The peer review process is the responsibility of Tongji University and Tongji University Press.



This research is an applied case study of the 2009 General Motors bailout using John Heskett’s economics as a starting point for analysis. 1 Prof. Heskett (1937–2014) wrote in International Design in 1993 how GM’s lack of foresight at the corporate strategy level had led to a stagnating car company that was unable to compete. Heskett both captures GM’s competitive position at the time and foretells its future decline.

For example, GM’s US market share fell from approximately 43% in 1982 to nearly 20% at the time of its nationalization and restructuring in 2009 (see Figure 2). GM had accumulated losses in excess of $35 billion between 1982 and the re-structuring in 2009. 2 Later on in 1992, shortly after Heskett’s article was published, GM declared losses of more than $23 billion, the largest corporate loss in US history. 3

Although some of the ideas used here lack empirical development in Heskett’s own work, this article takes a fresh look at how Heskett’s concurrent and subse-quent writings on economic theory can shed new light on the GM bailout. Heskett’s economic theory is a critique of mainstream neo-classical economics. He found that mainstream economic models could not adequately explore the ways that “creative destruction” 4 can create value in design-based entrepreneurship.

“If designers are to cope with the demands of varying cycles of change, the concept of innovation must be understood on many diferent levels—from

radical and incremental innovation. Radical innovations are the basis of Schumpeter’s ‘creative destruction’ concept, which provides new industries and needs.” 5

In retrospect, the GM bailout in 2009 was a direct intervention against creative destruction. ‘Stability’ was prioritized over economic innovation using an unprece-dented combination of fiscal measures and national and monetary policy changes.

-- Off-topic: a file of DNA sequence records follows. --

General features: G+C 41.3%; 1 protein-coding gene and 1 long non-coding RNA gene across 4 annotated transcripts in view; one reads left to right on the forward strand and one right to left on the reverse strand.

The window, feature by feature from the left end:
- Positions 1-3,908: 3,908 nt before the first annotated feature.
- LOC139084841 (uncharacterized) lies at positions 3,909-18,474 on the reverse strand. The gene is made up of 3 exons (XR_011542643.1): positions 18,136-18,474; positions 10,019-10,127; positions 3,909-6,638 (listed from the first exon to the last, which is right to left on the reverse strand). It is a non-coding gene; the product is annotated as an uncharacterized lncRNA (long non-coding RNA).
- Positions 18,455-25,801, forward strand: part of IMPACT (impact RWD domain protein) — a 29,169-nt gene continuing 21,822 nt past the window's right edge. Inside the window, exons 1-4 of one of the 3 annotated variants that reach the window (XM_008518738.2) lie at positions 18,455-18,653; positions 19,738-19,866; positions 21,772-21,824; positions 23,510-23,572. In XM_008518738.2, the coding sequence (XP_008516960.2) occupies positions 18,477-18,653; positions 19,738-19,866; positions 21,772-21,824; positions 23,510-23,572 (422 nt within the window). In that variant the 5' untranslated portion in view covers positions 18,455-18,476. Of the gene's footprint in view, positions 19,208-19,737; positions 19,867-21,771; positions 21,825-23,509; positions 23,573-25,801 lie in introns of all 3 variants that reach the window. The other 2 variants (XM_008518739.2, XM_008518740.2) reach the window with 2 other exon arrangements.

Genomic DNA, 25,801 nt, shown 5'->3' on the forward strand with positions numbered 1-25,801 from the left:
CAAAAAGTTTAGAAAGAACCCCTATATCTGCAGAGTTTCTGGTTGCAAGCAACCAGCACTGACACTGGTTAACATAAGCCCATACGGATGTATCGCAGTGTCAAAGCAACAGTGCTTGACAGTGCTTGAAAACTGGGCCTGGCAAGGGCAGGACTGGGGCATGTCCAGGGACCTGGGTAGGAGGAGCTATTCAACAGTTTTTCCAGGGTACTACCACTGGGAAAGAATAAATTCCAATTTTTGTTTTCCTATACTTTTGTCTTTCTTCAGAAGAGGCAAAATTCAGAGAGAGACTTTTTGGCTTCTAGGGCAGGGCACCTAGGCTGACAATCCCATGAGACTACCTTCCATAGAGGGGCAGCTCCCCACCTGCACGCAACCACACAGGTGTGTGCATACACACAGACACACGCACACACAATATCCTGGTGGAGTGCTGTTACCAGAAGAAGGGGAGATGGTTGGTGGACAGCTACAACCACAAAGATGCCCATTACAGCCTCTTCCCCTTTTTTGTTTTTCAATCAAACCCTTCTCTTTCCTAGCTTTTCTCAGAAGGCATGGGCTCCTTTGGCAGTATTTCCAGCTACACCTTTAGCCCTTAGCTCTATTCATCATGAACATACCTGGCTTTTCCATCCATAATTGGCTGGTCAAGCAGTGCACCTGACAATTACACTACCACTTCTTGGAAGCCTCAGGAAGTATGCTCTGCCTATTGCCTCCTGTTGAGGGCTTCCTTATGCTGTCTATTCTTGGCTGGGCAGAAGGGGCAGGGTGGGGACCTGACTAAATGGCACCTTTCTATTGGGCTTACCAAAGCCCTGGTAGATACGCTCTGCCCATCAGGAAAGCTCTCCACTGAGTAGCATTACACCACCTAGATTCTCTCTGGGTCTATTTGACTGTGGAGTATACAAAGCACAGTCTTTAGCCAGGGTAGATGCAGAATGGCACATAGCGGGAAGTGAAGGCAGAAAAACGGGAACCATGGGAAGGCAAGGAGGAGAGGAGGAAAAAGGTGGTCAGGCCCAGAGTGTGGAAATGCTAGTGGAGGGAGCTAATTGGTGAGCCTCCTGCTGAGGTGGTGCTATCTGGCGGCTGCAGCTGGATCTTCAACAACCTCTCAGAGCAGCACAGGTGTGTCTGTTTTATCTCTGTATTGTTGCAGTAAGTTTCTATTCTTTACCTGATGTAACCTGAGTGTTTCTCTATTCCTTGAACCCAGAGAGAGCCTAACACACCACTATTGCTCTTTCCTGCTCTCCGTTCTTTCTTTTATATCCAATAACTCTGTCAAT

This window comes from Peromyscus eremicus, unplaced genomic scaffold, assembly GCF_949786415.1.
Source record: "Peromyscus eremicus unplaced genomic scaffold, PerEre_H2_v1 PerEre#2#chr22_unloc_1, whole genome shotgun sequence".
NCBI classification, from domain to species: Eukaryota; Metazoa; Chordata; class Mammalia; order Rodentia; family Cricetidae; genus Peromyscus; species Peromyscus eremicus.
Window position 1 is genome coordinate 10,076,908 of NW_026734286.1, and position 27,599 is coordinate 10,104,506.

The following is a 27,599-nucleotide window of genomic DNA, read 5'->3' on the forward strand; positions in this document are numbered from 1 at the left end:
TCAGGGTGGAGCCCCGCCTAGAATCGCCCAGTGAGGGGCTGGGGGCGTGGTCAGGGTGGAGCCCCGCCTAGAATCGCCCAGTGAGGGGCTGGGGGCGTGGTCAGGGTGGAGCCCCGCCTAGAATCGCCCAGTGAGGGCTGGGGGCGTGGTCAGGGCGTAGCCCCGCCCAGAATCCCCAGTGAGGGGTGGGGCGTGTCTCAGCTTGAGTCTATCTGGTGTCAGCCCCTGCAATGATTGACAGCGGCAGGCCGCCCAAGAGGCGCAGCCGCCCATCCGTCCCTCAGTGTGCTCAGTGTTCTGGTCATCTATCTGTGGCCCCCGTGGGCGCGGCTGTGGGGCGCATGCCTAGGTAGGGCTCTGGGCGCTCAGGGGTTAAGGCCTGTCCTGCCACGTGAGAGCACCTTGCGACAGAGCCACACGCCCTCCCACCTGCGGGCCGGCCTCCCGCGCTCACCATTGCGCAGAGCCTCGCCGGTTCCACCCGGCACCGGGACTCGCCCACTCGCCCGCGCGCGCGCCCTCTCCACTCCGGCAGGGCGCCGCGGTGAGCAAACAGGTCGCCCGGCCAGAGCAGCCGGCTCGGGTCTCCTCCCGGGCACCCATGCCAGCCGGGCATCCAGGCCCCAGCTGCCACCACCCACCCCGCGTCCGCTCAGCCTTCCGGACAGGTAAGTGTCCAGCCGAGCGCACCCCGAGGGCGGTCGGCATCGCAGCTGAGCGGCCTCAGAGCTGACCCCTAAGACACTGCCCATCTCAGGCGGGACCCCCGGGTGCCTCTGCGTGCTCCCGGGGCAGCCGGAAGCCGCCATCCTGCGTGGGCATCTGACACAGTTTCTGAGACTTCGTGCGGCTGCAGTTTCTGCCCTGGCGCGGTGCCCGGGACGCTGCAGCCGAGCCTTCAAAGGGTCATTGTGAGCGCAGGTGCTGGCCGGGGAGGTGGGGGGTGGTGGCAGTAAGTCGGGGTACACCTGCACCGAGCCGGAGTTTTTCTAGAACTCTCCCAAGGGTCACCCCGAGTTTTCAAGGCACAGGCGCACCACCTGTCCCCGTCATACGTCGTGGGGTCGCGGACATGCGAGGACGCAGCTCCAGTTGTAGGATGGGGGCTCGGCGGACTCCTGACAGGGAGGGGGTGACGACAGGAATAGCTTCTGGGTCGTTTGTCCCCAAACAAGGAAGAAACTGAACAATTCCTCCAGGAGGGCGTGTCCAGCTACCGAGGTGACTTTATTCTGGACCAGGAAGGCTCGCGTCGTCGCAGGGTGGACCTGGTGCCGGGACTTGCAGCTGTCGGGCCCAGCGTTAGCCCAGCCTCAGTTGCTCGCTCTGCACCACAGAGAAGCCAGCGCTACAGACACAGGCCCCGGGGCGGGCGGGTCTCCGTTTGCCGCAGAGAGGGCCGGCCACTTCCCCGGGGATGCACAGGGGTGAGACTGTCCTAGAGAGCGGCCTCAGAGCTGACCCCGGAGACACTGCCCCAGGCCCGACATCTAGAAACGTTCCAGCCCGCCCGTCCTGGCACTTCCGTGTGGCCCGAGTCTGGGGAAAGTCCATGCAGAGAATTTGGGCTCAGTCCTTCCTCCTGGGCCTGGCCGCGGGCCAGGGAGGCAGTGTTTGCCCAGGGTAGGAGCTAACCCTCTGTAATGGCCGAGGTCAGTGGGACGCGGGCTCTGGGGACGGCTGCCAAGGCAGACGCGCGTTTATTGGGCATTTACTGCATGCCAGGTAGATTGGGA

Heskett’s work leaves unexplored some of the economic concepts he contrasts with mainstream models of the economy. Tore Kristensen writes,

“According to Karl Popper’s ‘falsificationism,’ we may ask if he [Heskett] pro-posed falsifiable hypotheses and whether some important ones have indeed been falsified. If this is the case, then we may leave it here. We must admit that, although many of the writings are good approximations to an empir-ical reality, we find few real testable hypotheses; on the other hand many of Heskett’s descriptions, assessments and predictions seem well corroborated. Heskett himself did not test hypotheses as such and his style of research was explorative rather than corroborative. That is perhaps a very good idea, be-cause Heskett’s interest was much more to stimulate the fire of contemporary designers and others interested in these issues rather than digging up the ashes of the past.” 6

Through the lens of the 2009 United States federal bailout of General Motors, this article will attempt to fill in some of the missing empirics related to two of Hes-kett’s theses:

1) A user-focused design strategy at the highest levels of the firm is necessary for long-term value-creation, and

2) Heterodox thinking in economics is needed to better understand a de-sign-based economy. 7

In the 1970s, cars made by General Motors—and by smaller automakers Ford and Chrysler—came to lose their competitive edge to the more user-responsive designs of foreign competitors. This trend began and continued in earnest after the OPEC